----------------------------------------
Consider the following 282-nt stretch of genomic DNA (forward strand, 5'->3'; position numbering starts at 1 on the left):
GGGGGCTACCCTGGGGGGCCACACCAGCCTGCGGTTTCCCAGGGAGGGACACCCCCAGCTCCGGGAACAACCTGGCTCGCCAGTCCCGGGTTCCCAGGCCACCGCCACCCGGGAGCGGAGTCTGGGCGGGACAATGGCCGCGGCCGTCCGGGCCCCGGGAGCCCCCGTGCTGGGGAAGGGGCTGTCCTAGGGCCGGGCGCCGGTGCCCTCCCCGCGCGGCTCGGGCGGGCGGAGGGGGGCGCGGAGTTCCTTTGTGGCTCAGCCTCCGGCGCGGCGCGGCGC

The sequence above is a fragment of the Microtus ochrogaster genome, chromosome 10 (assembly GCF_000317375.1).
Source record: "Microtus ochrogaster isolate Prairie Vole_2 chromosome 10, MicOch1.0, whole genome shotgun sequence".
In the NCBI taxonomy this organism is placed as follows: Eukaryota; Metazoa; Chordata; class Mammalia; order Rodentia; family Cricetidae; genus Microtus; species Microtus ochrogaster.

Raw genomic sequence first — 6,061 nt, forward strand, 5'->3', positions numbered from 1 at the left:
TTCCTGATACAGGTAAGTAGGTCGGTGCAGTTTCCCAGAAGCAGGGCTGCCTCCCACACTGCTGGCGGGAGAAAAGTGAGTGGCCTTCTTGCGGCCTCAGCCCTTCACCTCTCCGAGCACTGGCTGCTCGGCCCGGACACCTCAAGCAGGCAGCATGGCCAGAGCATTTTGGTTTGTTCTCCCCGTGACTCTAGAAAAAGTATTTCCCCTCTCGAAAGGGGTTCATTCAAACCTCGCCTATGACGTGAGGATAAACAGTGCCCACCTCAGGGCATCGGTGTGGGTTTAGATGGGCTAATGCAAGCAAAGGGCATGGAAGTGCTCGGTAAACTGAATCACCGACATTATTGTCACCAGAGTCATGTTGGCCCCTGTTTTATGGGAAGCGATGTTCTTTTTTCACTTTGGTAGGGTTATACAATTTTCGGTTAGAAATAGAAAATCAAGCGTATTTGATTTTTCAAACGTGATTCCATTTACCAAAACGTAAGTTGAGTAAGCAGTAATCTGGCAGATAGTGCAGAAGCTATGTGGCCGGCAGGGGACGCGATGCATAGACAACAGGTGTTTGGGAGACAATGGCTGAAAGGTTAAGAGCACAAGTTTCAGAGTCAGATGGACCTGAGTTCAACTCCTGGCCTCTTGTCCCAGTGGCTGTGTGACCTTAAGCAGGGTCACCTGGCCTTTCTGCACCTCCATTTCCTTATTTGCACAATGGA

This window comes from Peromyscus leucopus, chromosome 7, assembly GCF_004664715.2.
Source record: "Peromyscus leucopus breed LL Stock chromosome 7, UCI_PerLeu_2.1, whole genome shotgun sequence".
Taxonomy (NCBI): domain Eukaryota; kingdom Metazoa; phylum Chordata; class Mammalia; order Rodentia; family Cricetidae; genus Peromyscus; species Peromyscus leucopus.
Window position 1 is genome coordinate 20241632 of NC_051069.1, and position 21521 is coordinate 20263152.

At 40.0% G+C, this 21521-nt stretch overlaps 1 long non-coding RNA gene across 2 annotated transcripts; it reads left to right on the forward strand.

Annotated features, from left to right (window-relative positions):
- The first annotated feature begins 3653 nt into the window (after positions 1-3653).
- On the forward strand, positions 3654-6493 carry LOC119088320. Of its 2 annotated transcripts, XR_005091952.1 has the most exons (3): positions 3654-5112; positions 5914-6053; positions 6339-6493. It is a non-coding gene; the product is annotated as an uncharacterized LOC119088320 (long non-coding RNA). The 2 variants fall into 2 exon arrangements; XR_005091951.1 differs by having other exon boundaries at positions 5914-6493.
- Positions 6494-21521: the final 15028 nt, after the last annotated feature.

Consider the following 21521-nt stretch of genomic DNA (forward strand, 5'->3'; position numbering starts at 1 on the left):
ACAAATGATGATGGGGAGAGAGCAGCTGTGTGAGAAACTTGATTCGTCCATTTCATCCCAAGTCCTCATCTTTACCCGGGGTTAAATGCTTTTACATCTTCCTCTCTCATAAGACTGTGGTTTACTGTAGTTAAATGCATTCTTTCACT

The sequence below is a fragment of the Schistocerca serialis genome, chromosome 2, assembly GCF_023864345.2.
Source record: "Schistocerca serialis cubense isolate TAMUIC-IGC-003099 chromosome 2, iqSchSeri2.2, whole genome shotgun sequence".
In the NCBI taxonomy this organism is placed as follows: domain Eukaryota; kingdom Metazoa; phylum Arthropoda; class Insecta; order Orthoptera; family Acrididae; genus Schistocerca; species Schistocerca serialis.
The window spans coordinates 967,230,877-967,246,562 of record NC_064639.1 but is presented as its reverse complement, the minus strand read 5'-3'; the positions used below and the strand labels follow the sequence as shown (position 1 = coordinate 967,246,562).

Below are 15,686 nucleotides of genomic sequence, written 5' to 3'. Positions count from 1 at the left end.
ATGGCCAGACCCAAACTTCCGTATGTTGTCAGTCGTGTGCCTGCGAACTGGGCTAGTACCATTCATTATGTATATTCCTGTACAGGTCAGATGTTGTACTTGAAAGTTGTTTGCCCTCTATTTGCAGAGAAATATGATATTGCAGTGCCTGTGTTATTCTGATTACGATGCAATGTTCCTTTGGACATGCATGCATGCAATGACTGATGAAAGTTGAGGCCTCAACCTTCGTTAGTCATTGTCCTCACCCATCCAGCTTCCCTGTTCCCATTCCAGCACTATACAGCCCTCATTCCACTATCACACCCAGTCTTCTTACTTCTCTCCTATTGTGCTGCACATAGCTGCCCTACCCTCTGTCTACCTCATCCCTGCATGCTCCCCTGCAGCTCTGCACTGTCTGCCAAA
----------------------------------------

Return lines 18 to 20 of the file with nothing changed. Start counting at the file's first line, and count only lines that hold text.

ACAAATGATGATGGGGAGAGAGCAGCTGTGTGAGAAACTTGATTCGTCCATTTCATCCCAAGTCCTCATCTTTACCCGGGGTTAAATGCTTTTACATCTTCCTCTCTCATAAGACTGTGGTTTACTGTAGTTAAATGCATTCTTTCACT

The sequence below is a fragment of the Schistocerca serialis genome, chromosome 2, assembly GCF_023864345.2.
Source record: "Schistocerca serialis cubense isolate TAMUIC-IGC-003099 chromosome 2, iqSchSeri2.2, whole genome shotgun sequence".